Superstitions have been around since the ages of Greek Gods and Goddesses (Elizabethan-era). The fear of the supernatural, nature, and losing love resulted in the outbreak of superstitions in the Elizabethan Era. Superstitions had a huge impact on daily life, they would cause small simple tasks to be long, drawn out, and had to have every petty detail paid attention to. Superstitions caused a great deal of paranoia and stress in the Elizabethan era, and sometimes contradicted daily living.
Due to the fact that Elizabethans were afraid of evil, the odd people in communities started being accused of witchcraft. Witchcraft had a great impact of the daily and social lives of the Elizabethans. Soon neighbors slung accusations at each other and started ruckus all over England. Children rolled on the floor having convulsions and blaming random people for hexing or possessing them (Saintives). Anyone with odd names, weird looks, or were found mumbling chants, were accused of witchcraft and were put to death. Herbal potions or homemade medicinal concoctions were thought to be witches brew, they would be confiscated and the owner taken to jail.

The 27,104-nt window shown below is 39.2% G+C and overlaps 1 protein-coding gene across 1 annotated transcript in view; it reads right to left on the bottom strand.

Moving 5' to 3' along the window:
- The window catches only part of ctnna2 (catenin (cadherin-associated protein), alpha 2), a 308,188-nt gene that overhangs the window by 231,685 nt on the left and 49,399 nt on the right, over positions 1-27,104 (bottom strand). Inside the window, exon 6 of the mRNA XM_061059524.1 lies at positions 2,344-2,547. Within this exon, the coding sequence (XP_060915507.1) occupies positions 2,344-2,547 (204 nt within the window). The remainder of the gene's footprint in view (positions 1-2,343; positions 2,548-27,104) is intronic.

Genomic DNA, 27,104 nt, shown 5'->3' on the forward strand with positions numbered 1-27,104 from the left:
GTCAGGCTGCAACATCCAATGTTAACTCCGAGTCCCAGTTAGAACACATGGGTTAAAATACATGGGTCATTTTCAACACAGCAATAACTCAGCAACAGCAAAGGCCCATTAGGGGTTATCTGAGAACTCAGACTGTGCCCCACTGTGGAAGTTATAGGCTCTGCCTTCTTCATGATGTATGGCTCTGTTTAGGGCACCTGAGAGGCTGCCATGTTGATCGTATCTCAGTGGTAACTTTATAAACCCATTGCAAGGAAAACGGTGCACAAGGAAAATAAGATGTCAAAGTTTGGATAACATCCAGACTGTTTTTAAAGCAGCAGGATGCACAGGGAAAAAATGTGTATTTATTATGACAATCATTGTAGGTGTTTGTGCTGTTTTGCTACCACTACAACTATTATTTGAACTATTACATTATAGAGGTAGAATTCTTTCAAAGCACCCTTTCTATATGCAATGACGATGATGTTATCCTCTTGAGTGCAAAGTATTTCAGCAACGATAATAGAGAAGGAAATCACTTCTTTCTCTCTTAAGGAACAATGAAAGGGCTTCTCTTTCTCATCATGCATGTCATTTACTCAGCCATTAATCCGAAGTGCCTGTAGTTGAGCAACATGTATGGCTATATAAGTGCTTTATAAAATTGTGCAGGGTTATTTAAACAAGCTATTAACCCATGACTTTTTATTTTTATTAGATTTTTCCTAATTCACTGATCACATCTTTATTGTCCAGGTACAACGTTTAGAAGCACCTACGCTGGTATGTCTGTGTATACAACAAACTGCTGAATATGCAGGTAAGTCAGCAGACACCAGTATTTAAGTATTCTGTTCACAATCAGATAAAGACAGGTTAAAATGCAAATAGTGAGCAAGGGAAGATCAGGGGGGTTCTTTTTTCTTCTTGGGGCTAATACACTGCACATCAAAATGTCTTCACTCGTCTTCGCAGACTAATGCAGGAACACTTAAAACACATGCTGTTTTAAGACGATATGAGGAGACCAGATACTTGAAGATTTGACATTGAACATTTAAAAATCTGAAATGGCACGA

Women were the most common gender to be accused of witchcraft. Out of all of the witch trials in England, eighty-five percent were women and only fifteen percent were men. Women sometimes wore long black dresses and were sometimes thought to be witches because of their dress. People believed that witches used brooms to fly over vast distances due to the fact that women used brooms daily around the house. Over 70,000 witches were killed during the witch trials, this tore England’s families in to despair and chaos (Elizabethan-era).
To avoid witch’s hexes and curses, people started to create good luck charms to protect themselves. They most commonly made the good luck charms out of, or made from three main cleansing substances: silver, fire, and running water. Silver was thought to be of great value and good luck....